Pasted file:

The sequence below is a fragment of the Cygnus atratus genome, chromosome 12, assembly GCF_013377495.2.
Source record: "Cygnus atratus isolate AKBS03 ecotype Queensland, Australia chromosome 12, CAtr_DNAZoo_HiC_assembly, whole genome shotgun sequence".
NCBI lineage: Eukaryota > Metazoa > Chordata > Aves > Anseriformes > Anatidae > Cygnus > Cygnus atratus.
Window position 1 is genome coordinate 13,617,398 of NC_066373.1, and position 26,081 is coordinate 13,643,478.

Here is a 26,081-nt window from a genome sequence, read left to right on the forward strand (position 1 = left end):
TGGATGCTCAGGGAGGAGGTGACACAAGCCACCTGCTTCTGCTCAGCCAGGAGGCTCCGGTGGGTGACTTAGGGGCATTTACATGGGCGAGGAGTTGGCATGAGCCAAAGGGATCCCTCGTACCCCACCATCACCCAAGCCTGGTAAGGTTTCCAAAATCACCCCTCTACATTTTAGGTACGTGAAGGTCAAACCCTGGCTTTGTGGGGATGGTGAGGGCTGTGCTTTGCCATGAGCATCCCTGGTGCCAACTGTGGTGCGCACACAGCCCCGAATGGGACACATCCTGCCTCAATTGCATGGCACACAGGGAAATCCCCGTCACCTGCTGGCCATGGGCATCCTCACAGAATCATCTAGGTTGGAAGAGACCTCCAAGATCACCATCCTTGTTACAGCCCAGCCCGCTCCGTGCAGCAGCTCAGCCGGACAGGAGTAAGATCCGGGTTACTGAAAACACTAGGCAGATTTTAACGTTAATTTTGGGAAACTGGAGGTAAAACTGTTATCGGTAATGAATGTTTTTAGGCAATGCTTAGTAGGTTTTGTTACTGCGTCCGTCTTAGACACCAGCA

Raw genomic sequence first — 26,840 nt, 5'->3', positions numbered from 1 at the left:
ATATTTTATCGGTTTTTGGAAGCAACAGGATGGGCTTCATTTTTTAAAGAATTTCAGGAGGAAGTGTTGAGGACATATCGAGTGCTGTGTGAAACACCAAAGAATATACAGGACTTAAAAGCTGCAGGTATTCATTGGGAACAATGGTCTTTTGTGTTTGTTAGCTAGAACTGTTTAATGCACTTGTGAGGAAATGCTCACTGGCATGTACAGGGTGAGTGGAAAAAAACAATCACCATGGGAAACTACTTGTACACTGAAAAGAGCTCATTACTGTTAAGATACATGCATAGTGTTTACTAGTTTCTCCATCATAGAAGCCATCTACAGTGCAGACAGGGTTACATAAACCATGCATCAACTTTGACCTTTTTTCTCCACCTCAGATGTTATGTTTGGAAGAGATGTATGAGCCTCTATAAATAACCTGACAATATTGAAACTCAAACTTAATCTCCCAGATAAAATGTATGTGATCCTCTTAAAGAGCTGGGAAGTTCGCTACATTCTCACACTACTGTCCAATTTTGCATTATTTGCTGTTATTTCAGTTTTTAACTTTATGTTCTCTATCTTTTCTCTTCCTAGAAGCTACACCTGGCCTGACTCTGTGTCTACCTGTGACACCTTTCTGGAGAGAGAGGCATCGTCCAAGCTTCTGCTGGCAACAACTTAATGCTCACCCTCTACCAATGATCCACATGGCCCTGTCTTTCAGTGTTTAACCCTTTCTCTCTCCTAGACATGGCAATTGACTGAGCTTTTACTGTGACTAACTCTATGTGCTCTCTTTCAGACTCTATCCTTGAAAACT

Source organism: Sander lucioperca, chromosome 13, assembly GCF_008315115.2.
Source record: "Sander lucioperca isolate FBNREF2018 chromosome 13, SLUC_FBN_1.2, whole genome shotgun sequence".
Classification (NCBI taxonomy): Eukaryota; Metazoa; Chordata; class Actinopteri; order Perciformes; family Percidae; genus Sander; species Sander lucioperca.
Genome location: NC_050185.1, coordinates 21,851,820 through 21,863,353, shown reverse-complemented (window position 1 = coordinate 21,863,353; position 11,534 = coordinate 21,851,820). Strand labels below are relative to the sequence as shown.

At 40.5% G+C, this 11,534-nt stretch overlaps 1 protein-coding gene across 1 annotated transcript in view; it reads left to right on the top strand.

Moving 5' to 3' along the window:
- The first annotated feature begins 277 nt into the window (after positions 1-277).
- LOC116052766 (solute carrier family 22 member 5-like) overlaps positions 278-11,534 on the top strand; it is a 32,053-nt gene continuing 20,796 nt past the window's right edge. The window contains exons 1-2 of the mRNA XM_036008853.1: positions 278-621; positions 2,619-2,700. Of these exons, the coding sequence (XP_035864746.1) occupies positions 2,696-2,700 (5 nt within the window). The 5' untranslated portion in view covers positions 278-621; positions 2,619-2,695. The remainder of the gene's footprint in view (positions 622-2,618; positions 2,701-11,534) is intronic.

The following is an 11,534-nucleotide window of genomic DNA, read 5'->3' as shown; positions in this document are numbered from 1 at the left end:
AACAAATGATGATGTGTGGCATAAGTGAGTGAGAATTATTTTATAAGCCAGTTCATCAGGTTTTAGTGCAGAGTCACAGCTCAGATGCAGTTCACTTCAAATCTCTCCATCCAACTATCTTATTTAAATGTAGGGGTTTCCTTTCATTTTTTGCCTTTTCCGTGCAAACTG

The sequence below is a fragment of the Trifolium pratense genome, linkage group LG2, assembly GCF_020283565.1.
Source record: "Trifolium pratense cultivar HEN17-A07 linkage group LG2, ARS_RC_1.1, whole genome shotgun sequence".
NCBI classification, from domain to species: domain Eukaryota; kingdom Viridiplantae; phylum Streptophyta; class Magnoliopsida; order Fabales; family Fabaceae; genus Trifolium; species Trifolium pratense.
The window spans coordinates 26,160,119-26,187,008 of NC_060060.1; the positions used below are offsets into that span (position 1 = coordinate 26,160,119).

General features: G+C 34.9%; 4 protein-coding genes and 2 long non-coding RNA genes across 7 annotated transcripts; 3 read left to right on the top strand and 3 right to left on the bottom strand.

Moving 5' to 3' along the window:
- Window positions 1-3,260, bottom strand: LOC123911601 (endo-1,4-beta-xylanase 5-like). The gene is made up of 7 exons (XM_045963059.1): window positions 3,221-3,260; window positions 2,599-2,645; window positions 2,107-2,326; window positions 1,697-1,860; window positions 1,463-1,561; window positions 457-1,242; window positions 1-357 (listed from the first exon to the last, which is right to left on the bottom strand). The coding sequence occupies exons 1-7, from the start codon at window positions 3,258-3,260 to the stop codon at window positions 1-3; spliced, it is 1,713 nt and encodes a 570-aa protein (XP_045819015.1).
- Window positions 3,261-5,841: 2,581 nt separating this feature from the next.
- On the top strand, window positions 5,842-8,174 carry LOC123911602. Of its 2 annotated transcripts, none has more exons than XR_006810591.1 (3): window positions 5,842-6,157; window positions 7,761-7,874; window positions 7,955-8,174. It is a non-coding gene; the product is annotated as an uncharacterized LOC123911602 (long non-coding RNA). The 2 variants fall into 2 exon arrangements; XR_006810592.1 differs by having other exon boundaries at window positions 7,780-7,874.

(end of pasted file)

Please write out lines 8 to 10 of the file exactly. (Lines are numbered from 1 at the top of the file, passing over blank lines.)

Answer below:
ATATTTTATCGGTTTTTGGAAGCAACAGGATGGGCTTCATTTTTTAAAGAATTTCAGGAGGAAGTGTTGAGGACATATCGAGTGCTGTGTGAAACACCAAAGAATATACAGGACTTAAAAGCTGCAGGTATTCATTGGGAACAATGGTCTTTTGTGTTTGTTAGCTAGAACTGTTTAATGCACTTGTGAGGAAATGCTCACTGGCATGTACAGGGTGAGTGGAAAAAAACAATCACCATGGGAAACTACTTGTACACTGAAAAGAGCTCATTACTGTTAAGATACATGCATAGTGTTTACTAGTTTCTCCATCATAGAAGCCATCTACAGTGCAGACAGGGTTACATAAACCATGCATCAACTTTGACCTTTTTTCTCCACCTCAGATGTTATGTTTGGAAGAGATGTATGAGCCTCTATAAATAACCTGACAATATTGAAACTCAAACTTAATCTCCCAGATAAAATGTATGTGATCCTCTTAAAGAGCTGGGAAGTTCGCTACATTCTCACACTACTGTCCAATTTTGCATTATTTGCTGTTATTTCAGTTTTTAACTTTATGTTCTCTATCTTTTCTCTTCCTAGAAGCTACACCTGGCCTGACTCTGTGTCTACCTGTGACACCTTTCTGGAGAGAGAGGCATCGTCCAAGCTTCTGCTGGCAACAACTTAATGCTCACCCTCTACCAATGATCCACATGGCCCTGTCTTTCAGTGTTTAACCCTTTCTCTCTCCTAGACATGGCAATTGACTGAGCTTTTACTGTGACTAACTCTATGTGCTCTCTTTCAGACTCTATCCTTGAAAACT

Source organism: Sander lucioperca, chromosome 13, assembly GCF_008315115.2.
Source record: "Sander lucioperca isolate FBNREF2018 chromosome 13, SLUC_FBN_1.2, whole genome shotgun sequence".